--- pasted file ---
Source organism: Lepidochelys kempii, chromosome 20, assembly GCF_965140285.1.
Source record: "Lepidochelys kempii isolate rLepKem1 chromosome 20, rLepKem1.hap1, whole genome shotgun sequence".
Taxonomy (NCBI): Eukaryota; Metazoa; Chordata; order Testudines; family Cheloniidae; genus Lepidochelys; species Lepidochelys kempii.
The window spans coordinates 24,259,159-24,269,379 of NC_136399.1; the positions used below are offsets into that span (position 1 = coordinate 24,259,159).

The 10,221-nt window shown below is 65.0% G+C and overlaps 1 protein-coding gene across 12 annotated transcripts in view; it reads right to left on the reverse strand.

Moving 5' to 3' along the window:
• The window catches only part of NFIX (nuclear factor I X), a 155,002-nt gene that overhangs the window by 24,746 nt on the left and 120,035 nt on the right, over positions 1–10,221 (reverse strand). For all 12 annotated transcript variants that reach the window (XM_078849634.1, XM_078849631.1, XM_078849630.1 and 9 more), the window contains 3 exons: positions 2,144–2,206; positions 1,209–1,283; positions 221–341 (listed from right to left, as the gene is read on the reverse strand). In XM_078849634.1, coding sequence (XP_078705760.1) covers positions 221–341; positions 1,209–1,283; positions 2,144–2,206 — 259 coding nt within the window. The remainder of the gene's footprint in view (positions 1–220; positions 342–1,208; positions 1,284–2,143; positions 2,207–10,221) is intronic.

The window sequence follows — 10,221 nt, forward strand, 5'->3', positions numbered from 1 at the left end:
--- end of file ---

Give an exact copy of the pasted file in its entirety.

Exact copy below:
Source organism: Lepidochelys kempii, chromosome 20, assembly GCF_965140285.1.
Source record: "Lepidochelys kempii isolate rLepKem1 chromosome 20, rLepKem1.hap1, whole genome shotgun sequence".
Taxonomy (NCBI): Eukaryota; Metazoa; Chordata; order Testudines; family Cheloniidae; genus Lepidochelys; species Lepidochelys kempii.
The window spans coordinates 24,259,159-24,269,379 of NC_136399.1; the positions used below are offsets into that span (position 1 = coordinate 24,259,159).

The 10,221-nt window shown below is 65.0% G+C and overlaps 1 protein-coding gene across 12 annotated transcripts in view; it reads right to left on the reverse strand.

Moving 5' to 3' along the window:
• The window catches only part of NFIX (nuclear factor I X), a 155,002-nt gene that overhangs the window by 24,746 nt on the left and 120,035 nt on the right, over positions 1–10,221 (reverse strand). For all 12 annotated transcript variants that reach the window (XM_078849634.1, XM_078849631.1, XM_078849630.1 and 9 more), the window contains 3 exons: positions 2,144–2,206; positions 1,209–1,283; positions 221–341 (listed from right to left, as the gene is read on the reverse strand). In XM_078849634.1, coding sequence (XP_078705760.1) covers positions 221–341; positions 1,209–1,283; positions 2,144–2,206 — 259 coding nt within the window. The remainder of the gene's footprint in view (positions 1–220; positions 342–1,208; positions 1,284–2,143; positions 2,207–10,221) is intronic.

The window sequence follows — 10,221 nt, forward strand, 5'->3', positions numbered from 1 at the left end: